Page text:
Clinician workstation 305 is in communication with web application services 306, scheduler service 307 and workflow service 308, each of which is also in communication with service bus 310. These services also communicate with directory service 309 and streaming service 304. Directory service 309 and local PACS database 311 also communicate with service bus 310. Accordingly, all of the imaging components in FIG. 3 are able to communicate, either directly or indirectly, with the others using service bus 310.

In operation, historical patient-procedure data is provided to the learning module, which then processes that data into a schema and uses that data to generate prediction models. The historical data comprises actual data from previously completed patient procedures, such as procedure details and attributes, timing for various steps of the procedure (e.g., including registration/intake/admitting processes), patient demographics, patient insurance data, equipment used, attending personnel (e.g., technician that performed procedure and physician that prescribed the procedure), and any other relevant information.

FIG. 4 illustrates an example of operation of a viewer workstation 410 in accordance with a preferred embodiment. In this illustration, a configuration subsystem 402 and a “GetDICOMStudyInformation” subsystem 403 send information to viewer 410 that, when processed by image viewer connection logic 401 and routing tables 404 indicate that a primary source 405 and an alternate source 406 are available for the streaming the requested image study. Accordingly, it does not matter which of the streaming servers 407 is available at the moment, as if one is not available then viewer 410 will simply attempt to get the stream from the other. Thus, the need for specialized and hard to install/support content switch/load balancer subsystems is obviated. In some embodiments, there may be multiple sources available. By getting the appropriate configuration and routing information all potentially available sources of the information will be identified and prepared to serve as a source to viewer 410 should others not be available. Because communications are made using an asynchronous bus structure, each potential server 407 can respond once a request has been issued to identify available servers.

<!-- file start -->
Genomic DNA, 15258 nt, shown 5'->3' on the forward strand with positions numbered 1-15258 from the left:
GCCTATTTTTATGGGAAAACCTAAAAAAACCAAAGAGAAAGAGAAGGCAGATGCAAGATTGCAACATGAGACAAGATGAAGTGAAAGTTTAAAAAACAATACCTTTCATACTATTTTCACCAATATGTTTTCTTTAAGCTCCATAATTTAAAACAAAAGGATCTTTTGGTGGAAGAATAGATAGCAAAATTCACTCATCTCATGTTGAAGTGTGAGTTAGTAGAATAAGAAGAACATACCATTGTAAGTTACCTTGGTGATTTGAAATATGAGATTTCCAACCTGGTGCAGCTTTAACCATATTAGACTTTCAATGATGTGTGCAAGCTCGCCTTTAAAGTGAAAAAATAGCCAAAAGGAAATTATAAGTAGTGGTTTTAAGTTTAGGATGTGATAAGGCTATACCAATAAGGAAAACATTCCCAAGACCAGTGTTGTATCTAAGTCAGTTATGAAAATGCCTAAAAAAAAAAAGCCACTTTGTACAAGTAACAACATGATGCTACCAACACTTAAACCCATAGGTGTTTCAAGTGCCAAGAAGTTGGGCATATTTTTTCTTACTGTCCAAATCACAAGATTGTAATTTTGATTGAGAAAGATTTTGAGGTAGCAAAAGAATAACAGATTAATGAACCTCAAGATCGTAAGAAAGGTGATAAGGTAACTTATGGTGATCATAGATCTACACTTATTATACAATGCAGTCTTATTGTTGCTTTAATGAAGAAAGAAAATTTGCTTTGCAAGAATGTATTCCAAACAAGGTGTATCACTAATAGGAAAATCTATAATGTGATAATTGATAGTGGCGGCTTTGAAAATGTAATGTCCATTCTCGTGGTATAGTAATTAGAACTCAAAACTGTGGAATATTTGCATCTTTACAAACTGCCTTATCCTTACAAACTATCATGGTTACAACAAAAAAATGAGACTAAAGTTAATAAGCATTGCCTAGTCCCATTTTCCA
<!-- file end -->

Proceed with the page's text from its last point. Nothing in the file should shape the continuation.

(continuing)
In some applications, high availability of images is a strict requirement. Referring now to FIG. 5, such high availability is achieved by redundancy and failover processing. In this example, a viewer client 510 makes a request for a DICOM study; a primary streaming service 512 provides the data to the viewer 510, accessing it for instance from PACS database 514. Should that database fail, a mirror database 515 provides the same information with very little delay. Failure of streaming service 512 triggers viewer 510 to access the data from an alternate streaming server 516. In accordance with a preferred embodiment, information is stored and accessed using “witness” instances, “principal” instances, and “mirror” instances of databases, where if a principal fails, the mirror takes over as principal and later will flow data to the failed instance to once again make it current.